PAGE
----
Shoes and clothing may be just the beginning. As labor costs in China have risen over the last decade, prompting Chinese factories to seek cheaper locations or move into higher-end manufacturing, African officials have hoped some of that manufacturing might relocate to Africa. Lately, Chinese officials have been dangling that prospect even more.
At a high level China-Africa summit, the Forum on China-Africa Cooperation, in Johannesburg late last year, China’s ambassador to South Africa Tian Xuejun told a press briefing, “We want to change the narrative from ‘made in China’ to ‘made in Africa, with China.'” In one of conference sessions titled, “Catapulting the African industrialization renaissance,” Chinese officials pledged to help the continent reach its goal of seeing manufacturing account for more than 50% of GDP by 2063.
For now, industry accounts for just 10% of the Africa’s overall GDP, the same rate as it was in 1990, according to John Page, a Brookings Institution fellow and former chief Africa economist for the World Bank. As China moves out of low-end manufacturing, there may now be a chance for Africa to gain some of that business. “There is a window of opportunity,” Page says.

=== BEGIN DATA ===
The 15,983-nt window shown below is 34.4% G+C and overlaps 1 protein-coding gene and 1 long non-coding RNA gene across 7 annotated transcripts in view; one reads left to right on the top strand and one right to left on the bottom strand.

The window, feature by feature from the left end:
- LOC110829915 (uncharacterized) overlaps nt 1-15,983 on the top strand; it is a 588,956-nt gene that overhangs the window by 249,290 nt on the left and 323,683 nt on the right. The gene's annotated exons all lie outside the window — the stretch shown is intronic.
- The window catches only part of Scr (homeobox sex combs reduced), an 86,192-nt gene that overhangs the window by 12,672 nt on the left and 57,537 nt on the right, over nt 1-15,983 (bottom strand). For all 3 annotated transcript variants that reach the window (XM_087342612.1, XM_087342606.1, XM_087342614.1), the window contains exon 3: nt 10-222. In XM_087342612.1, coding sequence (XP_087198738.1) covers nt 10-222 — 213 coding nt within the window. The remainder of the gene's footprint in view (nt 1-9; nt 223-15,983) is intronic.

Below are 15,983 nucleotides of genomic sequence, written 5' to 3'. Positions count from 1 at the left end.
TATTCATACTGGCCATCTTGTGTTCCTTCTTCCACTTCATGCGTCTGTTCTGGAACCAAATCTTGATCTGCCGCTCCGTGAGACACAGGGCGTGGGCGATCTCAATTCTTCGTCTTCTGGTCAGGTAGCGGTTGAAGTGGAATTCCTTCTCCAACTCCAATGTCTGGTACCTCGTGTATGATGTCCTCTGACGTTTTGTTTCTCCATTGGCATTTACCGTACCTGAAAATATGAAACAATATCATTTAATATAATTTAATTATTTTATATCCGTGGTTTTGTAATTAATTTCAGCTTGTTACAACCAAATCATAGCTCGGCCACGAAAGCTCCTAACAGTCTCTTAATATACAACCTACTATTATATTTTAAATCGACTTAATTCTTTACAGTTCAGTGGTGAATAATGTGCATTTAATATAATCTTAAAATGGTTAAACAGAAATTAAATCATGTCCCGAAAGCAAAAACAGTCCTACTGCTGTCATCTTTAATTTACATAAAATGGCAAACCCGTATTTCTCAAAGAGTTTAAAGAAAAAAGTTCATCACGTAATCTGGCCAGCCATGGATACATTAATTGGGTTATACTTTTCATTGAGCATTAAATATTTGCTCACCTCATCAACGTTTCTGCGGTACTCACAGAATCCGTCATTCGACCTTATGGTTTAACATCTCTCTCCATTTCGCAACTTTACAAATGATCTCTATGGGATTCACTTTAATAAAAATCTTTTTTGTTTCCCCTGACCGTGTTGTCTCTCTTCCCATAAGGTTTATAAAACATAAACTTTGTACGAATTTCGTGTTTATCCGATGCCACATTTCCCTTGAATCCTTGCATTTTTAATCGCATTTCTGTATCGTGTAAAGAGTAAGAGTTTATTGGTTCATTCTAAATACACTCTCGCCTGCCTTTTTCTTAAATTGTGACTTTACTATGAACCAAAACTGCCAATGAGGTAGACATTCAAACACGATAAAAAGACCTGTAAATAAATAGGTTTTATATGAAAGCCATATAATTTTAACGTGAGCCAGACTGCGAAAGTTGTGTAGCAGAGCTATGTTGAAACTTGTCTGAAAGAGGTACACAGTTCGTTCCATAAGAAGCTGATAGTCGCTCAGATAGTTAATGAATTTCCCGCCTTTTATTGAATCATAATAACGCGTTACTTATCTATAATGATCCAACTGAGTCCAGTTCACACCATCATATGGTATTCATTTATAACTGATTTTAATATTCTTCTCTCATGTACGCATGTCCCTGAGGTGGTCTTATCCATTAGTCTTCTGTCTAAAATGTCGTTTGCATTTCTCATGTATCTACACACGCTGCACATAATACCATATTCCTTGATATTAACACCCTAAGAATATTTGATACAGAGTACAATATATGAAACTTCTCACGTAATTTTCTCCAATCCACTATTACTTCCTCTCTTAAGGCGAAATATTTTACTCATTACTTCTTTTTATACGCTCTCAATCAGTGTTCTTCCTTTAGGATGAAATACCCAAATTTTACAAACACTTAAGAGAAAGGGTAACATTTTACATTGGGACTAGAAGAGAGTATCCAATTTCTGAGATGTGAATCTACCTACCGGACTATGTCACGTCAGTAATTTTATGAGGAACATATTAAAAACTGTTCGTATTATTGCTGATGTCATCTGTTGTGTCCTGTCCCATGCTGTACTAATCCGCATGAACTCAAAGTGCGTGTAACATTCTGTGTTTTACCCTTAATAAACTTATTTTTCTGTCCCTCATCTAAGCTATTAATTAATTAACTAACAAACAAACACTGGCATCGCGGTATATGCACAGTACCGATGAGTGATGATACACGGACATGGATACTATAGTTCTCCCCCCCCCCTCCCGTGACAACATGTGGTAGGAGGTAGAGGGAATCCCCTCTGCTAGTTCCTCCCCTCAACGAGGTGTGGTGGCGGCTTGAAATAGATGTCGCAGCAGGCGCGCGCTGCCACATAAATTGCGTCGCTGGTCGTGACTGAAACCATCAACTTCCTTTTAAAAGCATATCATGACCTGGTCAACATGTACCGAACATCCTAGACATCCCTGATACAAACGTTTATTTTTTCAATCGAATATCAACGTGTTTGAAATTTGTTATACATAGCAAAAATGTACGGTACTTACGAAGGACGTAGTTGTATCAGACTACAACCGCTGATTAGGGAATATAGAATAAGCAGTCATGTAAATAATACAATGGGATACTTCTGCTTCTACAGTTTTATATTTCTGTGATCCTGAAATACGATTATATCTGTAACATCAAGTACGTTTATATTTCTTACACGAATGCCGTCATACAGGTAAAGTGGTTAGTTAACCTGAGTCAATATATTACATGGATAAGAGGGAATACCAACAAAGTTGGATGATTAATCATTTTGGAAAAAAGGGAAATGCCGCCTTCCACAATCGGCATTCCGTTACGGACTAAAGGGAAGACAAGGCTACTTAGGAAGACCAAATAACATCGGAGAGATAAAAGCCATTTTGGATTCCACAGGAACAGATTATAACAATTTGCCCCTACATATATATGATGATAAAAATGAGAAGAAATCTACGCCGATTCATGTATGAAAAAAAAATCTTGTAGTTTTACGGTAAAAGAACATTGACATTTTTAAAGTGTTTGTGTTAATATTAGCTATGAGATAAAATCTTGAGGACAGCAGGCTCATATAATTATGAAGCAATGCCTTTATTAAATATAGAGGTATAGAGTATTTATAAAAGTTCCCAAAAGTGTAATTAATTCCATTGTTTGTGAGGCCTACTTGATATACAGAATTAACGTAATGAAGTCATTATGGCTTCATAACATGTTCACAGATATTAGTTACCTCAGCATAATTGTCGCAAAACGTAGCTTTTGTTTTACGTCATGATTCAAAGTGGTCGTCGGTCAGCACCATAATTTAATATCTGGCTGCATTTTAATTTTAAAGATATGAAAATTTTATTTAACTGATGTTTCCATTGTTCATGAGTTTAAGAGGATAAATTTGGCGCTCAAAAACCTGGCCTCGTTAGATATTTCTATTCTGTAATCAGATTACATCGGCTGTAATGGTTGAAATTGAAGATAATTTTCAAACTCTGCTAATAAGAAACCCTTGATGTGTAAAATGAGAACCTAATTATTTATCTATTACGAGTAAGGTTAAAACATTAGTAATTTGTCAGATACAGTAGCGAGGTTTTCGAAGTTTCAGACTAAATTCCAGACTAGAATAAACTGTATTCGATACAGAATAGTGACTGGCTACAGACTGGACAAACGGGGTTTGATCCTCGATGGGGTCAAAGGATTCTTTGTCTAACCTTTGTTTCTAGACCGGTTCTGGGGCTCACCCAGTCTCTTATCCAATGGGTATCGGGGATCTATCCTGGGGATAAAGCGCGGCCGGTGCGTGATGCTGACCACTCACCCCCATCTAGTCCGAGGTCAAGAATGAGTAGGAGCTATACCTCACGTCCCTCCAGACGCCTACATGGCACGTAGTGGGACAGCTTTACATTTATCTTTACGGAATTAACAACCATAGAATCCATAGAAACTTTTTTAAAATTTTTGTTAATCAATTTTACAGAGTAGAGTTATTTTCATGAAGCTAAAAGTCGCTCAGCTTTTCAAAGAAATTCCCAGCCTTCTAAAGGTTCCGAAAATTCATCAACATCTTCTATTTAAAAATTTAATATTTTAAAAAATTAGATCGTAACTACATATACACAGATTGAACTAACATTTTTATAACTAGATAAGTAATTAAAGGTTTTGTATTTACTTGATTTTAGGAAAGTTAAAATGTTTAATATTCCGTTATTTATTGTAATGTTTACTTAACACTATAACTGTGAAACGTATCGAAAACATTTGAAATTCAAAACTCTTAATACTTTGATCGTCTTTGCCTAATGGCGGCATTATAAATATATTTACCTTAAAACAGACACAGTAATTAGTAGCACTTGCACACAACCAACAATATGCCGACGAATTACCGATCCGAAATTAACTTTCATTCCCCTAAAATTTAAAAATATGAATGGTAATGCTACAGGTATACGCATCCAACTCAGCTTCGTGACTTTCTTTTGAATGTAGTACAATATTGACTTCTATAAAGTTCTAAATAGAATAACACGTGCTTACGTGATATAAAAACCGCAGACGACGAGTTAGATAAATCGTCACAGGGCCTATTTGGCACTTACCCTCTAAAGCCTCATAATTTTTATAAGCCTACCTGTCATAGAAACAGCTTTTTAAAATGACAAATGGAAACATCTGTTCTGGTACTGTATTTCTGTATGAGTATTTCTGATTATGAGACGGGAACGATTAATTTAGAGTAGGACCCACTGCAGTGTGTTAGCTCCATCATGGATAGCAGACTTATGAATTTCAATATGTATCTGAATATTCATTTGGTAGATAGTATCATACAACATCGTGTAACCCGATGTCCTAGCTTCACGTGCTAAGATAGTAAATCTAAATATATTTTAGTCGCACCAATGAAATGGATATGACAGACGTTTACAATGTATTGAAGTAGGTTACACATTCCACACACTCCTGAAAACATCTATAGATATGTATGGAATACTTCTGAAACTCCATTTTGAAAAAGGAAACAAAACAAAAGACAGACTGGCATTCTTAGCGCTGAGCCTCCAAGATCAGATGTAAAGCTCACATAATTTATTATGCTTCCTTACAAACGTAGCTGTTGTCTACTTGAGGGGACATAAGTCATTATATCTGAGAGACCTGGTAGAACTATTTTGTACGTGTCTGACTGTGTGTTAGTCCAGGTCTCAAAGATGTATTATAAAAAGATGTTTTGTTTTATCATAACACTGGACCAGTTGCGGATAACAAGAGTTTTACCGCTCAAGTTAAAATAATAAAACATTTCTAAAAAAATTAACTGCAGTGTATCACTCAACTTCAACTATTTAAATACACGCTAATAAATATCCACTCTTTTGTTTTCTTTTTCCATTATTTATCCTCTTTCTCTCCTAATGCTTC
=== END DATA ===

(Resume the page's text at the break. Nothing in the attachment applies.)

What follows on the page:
Chinese investment in African manufacturing has already grown, and examples of Chinese factories producing in Africa are becoming more common. In Kigali’s special economic zone, another Chinese company, Beijing Paper, produces sanitary napkins under the brand “Every Time,” sold in stores locally. A nearby Chinese company makes wooden doors. Ma is considering reopening the mobile phone factory she attempted in Kenya five years ago. China FAW Group, one of China’s biggest auto makers, now has an assembly plant in South Africa.
In some cases, Chinese investment in African textile industries has actually hurt local producers. In Ghana, Chinese manufacturers are outcompeting artisans and putting them out of business. This past year, Nigerians have been protesting Chinese who are manufacturing their traditional fabrics and selling them at cheaper prices.
Some initiatives to inspire manufacturing have been underwhelming. At the workshop of the “China Rwanda Bamboo Project” in Kigali—a Chinese initiative to train local workers in bamboo manufacturing—three young men and a woman nap on a piece of foam meant to be used for furniture. The room is littered with unfinished bamboo screens, baskets, and lanterns. The power is out so the staff have stopped early.
“They don’t work. You teach them one thing, they learn it, and the next day they come back and they’ve forgotten,” says Huang Daizhong from China’s Zhejiang province, who has been leading this project for the past six years. The results have been meager. So far, just two factories are making use of the bamboo processing techniques he has taught them—both are making toothpicks.